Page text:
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Amazon and GoPro are suing Chinese sellers over counterfeit tripods and grips

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Both companies are defending their rep

The camera is not a counterfeit.
Photo by Becca Farsace / The Verge

Last June, Amazon created a Counterfeit Crimes Unit to fight the knockoffs plaguing its gigantic storefront, and today, it’s announcing its first action against purveyors of fake gadgets.

Amazon and GoPro have sued seven Chinese nationals and a pair of businesses for distributing hard-to-detect knockoffs of its “Handler” floating camera hand grip and “3-Way” tripod grip, ones that blatantly use GoPro’s own logo, in an April 2021 lawsuit that’s just now being unsealed — because there’s a parallel criminal investigation in China against these same sellers, the complaint reveals.

While the lawsuit doesn’t say how many people actually bought these counterfeit GoPro accessories, it suggests at least some buyers were fooled by the fake products. One wrote they were “very disappointed it was provided by GOPRO. I will not purchase any more products of this brand from now on.” Others were more skeptical: “[It] can’t be a real GoPro stick because it rusted after two days,” wrote another customer, according to the complaint.

Tripod comparison picture shows a smaller button on the fake, and different patterns of dots. Image: Amazon lawsuit
Many different GoPro fake handles, showing their logos and darker colored foam compare to a legit one Image: Amazon lawsuit
This image shows a handle with a clear GoPro logo on it. Image: Amazon lawsuit

The differences appear to be fairly subtle: counterfeit tripods, for example, might weigh a little bit less, have a rougher surface, a smaller button, and a different number of “dots” in different places on the arm. The foam might be a slightly darker color, too. It’s not clear why Chinese companies would see the need to counterfeit these products, given that GoPro’s camera mount is an exceptionally easy thing to find third-party attachments for, but perhaps they thought an official logo would help them stand out.

Amazon says it blocked the entire Amazon seller accounts of these defendants after counterfeits were brought to the company’s attention and that it sent samples of their products to GoPro to help the investigation. Referring these cases to law enforcement is part of the standard procedure, Amazon Counterfeit Crimes Unit head Kebharu Smith said earlier this year.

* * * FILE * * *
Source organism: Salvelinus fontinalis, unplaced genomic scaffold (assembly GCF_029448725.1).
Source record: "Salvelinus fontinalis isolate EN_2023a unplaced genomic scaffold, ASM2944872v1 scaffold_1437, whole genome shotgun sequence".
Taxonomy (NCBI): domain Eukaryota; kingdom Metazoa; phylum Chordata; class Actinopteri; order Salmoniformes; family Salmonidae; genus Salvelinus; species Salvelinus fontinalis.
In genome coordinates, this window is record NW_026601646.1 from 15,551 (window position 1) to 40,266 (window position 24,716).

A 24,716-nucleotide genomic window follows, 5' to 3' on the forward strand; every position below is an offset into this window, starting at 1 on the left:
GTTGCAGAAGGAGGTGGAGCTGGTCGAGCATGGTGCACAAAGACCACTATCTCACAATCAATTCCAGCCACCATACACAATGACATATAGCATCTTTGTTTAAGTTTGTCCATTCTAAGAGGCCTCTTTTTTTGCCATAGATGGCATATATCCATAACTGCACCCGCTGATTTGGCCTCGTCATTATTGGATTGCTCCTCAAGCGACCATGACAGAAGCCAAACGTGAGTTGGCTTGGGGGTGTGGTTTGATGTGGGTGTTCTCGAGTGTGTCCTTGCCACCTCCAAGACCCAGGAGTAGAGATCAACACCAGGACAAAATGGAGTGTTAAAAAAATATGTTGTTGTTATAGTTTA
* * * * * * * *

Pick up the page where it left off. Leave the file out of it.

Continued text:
While it is the first gadget suit from Amazon’s Counterfeit Crimes Unit, it’s not the first suit it’s filed. We covered a previous suit against sellers of fake luxury goods, and the company says it’s filed joint lawsuits like this GoPro one with other companies, including “apparel manufacturer HanesBrands, Italian luxury brands Valentino and Ferragamo, cosmetics brand KF Beauty, family travel accessory brand JL Childress, cooler manufacturer YETI, family-owned-and-operated card game company Dutch Blitz, and global board game publisher Asmodee.”

Amazon has a long-running problem with counterfeit goods, and other companies have sued before: Apple claimed in 2016 that 90 percent of Apple chargers sold on Amazon were fake, and reporters were able to find quite a few counterfeits even after Amazon’s subsequent crackdown. We wrote in 2019 about how Amazon’s own AmazonBasics products were getting knocked off. I remember purchasing a counterfeit SanDisk SD card from Amazon a while back myself. “Welcome to the era of fake products,” wrote Wirecutter last February, providing a variety of Amazon examples.

Amazon suggests that, thanks to its efforts, the problem might not be as big as suspected: it released a Brand Protection Report this May that states the company seized and destroyed more than 2 million counterfeits before they were sent to customers, that it blocked 10 billion “suspected bad listings” before they appeared on the store, and that “fewer than 0.01% of all products sold on Amazon received a counterfeit complaint from customers.”

Amazon doesn’t publicly say how many products it has on its storefront, though, so it’s impossible to tell how large “0.01%” might be, and thus how many goods might have actually made it through. It’s also not clear how many customers would know they’d been sold fake goods, and think to complain, in the first place.

GoPro declined to comment for this story.